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Clueless on employee addiction

Firms must break their 'conspiracy of silence'

Chicago Tribune

CHICAGO

Just like when he was the company wonder kid -- a super sales executive who was tall, suave, good-looking and on a very fast track -- Bob Poznanovich wowed them.

This time he wasn't selling computers, though.

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Instead, he told a stunning story about how drugs had fueled an executive's tumultuous fall from the corporate heights, and how nobody at work stepped forward to break the fall.

It was his story.

The story of someone who grew up in the shadow of Chicago's far Southeast Side steel mills and then raced through the salesman's ranks to become an executive at Chicago-based Zenith Data Systems -- only to blow almost everything on a $1,000-a-day cocaine habit.

As his habit grew, worried company officials, colleagues and customers fretted about him, but nobody confronted him. Finally, the company let him go in a job cutback.

He went out of control, spending his $216,000 severance pay and thousands of dollars more in savings for his coke habit during the next two years.

Now the head of a company that offers guidance in addiction crises, Poznanovich's message at a recent suburban Chicago gathering was that businesses must break "the conspiracy of silence" that often surrounds addicts.

What to do

Indeed, despite years of talk about drug-free workplaces, some companies remain in the dark about workers' addiction problems and what to do about them, according to experts and recent surveys.

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A survey of human-relations officers at U.S. firms showed that more than half didn't know how to identify an addiction-related problem, more than one-third didn't know how to get treatment for addicted workers and one-quarter said their companies view firing someone as preferable to getting them help.

"We've had companies tell us that addiction isn't their problem, so why bother?" said William C. Moyers, a spokesman for Hazelden Foundation, a Minnesota-based addiction research organization, which carried out the survey.

One problem, he said, is that the image of an alcoholic or addict doesn't match reality. Moyers, son of well-known author and television personality Bill Moyers, points to himself as an example of this.

"When somebody like me has a problem, people dismiss it because they can't imagine that somebody of my reputation or last name could have the problem," said Moyers, a recovering addict. His addiction reached a peak a decade ago when he was a journalist with CNN.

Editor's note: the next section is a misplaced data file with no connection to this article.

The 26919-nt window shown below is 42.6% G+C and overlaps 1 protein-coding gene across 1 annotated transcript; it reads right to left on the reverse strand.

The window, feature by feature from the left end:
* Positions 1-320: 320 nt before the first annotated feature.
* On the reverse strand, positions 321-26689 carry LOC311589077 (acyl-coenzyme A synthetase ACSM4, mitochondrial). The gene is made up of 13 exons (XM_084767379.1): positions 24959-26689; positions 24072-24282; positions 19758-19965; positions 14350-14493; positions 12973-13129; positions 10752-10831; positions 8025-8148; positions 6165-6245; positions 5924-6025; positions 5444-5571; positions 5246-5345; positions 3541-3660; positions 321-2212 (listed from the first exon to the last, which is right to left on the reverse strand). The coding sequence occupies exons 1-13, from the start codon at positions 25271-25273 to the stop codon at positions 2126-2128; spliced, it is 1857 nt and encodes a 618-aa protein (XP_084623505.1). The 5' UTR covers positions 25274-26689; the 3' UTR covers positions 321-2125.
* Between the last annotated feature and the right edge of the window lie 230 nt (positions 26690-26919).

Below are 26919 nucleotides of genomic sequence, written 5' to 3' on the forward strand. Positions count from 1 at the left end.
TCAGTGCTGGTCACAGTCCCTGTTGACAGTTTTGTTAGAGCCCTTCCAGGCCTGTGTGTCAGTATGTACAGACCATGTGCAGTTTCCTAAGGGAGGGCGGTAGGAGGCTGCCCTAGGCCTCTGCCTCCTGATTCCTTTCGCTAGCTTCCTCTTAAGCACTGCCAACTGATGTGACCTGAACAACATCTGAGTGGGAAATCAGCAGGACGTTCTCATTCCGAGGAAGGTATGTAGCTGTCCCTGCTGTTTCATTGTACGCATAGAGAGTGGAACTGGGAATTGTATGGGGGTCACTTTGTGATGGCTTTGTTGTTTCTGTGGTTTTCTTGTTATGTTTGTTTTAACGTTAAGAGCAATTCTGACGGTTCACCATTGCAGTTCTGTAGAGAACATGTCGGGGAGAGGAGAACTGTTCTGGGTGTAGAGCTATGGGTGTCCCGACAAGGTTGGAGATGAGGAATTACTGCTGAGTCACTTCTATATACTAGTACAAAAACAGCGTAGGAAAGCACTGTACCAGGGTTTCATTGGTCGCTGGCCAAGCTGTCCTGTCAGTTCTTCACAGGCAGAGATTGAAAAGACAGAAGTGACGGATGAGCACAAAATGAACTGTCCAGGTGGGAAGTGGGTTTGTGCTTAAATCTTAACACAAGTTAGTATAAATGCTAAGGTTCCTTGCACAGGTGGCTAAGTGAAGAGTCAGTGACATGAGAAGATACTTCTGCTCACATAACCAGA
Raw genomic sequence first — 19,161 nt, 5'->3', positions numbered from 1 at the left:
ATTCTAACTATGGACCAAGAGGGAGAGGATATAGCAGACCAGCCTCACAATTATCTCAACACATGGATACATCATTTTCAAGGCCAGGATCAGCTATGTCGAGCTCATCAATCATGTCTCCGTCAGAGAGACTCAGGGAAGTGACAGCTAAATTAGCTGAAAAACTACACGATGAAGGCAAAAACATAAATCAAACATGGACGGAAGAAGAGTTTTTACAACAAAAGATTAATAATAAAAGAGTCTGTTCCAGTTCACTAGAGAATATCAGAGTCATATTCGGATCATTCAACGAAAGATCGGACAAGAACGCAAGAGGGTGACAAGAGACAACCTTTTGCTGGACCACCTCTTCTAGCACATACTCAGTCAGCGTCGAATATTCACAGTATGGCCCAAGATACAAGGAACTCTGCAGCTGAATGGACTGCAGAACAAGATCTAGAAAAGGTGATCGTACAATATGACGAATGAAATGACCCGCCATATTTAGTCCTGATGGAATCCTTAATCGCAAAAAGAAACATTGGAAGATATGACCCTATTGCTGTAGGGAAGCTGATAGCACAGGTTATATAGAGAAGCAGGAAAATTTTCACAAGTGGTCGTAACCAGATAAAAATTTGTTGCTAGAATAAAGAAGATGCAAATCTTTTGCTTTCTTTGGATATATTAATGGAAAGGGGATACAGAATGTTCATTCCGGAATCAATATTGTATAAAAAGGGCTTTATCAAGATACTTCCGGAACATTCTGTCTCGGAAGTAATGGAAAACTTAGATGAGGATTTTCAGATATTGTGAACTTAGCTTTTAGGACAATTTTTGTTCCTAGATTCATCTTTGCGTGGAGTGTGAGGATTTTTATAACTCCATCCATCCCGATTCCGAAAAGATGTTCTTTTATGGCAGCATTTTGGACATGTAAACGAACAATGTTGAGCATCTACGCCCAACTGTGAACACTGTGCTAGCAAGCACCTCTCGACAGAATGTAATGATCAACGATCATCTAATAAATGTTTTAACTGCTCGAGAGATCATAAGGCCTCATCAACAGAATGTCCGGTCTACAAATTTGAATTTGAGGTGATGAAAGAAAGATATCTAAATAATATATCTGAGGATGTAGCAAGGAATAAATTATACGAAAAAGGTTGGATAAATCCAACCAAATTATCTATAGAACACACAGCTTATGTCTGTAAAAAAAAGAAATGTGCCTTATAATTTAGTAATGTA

At the recent meeting of the Northern Illinois Employee Assistance Professionals Association, where Poznanovich delivered his speech on the silent conspiracy, the message had a strong resonance with some.

Addiction is a hassle

Bill Heffernan, co-president of Employee Resources System Inc., a Chicago-based company, thought of the employers he has encountered who don't want to deal with addicted workers.

"I hear it all the time. I see it all the time, and it drives me wild," Heffernan said. "People say, 'I have an employee who is a drug addict and I'm waiting for him to get caught in the drug test.' I say, 'If you have a problem, deal with it."'

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Hope springs eternal

Experts say workplace interventions can be effective, adding that it often makes a difference if the person in crisis realizes that they can be fired if they don't begin treatment.

"I've never had a person refuse treatment if his job was on the line," said Marguerite Phelps, a Chicago-area drug and alcohol counselor who has carried out interventions for years.

When the company let Poznanovich go in a round of job cuts in late 1992, he withdrew to his condo and his addiction. Sick, nearly broke and his engagement washed up, he turned to his mother in February 1995. She scraped up money for him to go to a treatment center.

He did well and started on a new sales career. Soon, though, he had another problem: A food addiction.

Going through recovery once again, he decided that this time when he went back into the business world he would do something that uses his addiction experiences.

With $5,000 and a partner, who is also a recovering addict, he created his company in St. Paul in 2002.

Two years later it is an 11-person company with offices in Chicago, New York, Boston and Charlotte, booming revenues and expansion plans.

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